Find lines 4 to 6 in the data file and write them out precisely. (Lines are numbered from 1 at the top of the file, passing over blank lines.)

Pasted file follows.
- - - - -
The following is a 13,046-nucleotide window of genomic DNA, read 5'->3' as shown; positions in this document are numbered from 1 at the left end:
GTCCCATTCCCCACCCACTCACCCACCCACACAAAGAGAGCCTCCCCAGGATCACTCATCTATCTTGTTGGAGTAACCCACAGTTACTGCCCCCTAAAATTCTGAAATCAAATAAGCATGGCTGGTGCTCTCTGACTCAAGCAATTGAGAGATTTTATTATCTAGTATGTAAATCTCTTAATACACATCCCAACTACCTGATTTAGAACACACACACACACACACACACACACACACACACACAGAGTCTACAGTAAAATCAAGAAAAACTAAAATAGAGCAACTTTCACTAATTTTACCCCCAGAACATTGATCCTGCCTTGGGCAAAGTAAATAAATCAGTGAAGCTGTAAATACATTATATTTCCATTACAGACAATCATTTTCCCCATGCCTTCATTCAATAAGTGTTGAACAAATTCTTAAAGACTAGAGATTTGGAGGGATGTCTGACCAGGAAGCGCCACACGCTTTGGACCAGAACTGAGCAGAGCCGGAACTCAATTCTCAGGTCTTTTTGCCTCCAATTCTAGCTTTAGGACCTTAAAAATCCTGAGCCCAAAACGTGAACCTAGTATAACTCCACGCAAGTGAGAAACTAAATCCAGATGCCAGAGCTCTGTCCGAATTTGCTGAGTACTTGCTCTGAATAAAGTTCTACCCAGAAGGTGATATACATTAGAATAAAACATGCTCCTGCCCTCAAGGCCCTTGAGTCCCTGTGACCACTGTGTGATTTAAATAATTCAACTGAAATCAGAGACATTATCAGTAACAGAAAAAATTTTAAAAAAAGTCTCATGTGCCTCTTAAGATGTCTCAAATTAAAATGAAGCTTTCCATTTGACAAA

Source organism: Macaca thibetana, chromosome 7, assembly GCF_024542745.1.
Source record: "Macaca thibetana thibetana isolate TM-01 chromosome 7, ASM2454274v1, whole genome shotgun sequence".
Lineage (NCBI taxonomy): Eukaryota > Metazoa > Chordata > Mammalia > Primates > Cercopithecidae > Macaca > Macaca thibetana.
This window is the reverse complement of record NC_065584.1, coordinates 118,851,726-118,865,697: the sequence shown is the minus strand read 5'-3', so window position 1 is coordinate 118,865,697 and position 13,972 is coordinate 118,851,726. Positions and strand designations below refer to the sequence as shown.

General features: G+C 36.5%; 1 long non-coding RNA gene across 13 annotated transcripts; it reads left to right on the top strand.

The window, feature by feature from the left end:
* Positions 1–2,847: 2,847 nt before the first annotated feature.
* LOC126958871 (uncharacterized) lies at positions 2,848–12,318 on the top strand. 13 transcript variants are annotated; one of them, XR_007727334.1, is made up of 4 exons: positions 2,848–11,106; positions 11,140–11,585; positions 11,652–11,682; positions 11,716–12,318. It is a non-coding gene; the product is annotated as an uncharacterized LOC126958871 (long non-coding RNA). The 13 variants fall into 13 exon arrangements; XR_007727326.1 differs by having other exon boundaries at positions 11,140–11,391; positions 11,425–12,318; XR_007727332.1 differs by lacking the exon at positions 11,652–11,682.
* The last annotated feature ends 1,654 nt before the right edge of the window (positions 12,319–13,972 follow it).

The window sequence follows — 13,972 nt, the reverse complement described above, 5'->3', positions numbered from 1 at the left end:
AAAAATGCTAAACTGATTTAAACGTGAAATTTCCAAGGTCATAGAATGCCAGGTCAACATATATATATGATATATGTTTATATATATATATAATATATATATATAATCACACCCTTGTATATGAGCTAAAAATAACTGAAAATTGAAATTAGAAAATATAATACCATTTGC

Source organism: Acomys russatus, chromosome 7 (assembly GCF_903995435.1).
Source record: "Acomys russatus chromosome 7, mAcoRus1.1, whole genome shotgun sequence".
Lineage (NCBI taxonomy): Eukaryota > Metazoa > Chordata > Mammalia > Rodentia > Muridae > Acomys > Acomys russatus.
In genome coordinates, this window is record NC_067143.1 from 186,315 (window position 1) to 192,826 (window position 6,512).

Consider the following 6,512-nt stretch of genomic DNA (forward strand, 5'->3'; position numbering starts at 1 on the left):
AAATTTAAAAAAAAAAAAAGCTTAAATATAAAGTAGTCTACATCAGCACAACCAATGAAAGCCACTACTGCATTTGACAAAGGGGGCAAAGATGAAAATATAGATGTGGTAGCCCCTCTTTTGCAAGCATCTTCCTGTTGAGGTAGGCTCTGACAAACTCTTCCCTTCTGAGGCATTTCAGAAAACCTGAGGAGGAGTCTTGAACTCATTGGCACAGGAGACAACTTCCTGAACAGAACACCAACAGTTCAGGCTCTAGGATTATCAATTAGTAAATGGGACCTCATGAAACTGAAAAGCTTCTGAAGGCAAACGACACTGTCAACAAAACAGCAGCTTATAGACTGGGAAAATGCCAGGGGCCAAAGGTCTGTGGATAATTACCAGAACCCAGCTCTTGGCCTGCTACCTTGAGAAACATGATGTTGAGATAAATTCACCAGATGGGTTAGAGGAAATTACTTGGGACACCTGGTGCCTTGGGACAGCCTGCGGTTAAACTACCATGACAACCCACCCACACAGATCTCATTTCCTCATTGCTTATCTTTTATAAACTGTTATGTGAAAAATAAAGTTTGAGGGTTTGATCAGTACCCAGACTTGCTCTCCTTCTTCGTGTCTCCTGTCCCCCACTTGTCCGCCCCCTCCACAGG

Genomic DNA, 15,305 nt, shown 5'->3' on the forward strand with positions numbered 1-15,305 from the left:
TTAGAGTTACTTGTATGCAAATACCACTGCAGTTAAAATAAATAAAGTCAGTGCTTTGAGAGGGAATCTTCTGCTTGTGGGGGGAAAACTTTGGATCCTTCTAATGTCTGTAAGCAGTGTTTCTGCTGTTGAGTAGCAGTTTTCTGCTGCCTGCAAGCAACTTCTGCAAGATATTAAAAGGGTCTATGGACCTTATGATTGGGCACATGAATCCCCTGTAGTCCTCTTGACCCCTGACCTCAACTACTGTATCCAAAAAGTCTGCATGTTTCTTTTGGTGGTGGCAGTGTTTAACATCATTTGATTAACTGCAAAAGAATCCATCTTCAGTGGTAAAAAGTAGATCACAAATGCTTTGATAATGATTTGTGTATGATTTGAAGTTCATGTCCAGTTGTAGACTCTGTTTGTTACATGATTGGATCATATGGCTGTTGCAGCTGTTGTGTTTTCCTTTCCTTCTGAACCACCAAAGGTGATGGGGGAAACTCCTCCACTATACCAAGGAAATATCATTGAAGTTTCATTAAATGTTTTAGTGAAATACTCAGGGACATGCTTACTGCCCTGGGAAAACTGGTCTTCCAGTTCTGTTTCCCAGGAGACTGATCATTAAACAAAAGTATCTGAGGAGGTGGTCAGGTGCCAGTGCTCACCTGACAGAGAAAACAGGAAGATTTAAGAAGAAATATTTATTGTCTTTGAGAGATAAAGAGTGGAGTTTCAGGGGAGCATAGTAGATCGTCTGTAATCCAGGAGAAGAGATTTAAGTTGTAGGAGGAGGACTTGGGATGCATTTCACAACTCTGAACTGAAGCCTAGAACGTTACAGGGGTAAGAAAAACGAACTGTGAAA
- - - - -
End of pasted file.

Source record: "Macaca thibetana thibetana isolate TM-01 chromosome 7, ASM2454274v1, whole genome shotgun sequence".
Lineage (NCBI taxonomy): Eukaryota > Metazoa > Chordata > Mammalia > Primates > Cercopithecidae > Macaca > Macaca thibetana.
This window is the reverse complement of record NC_065584.1, coordinates 118,851,726-118,865,697: the sequence shown is the minus strand read 5'-3', so window position 1 is coordinate 118,865,697 and position 13,972 is coordinate 118,851,726. Positions and strand designations below refer to the sequence as shown.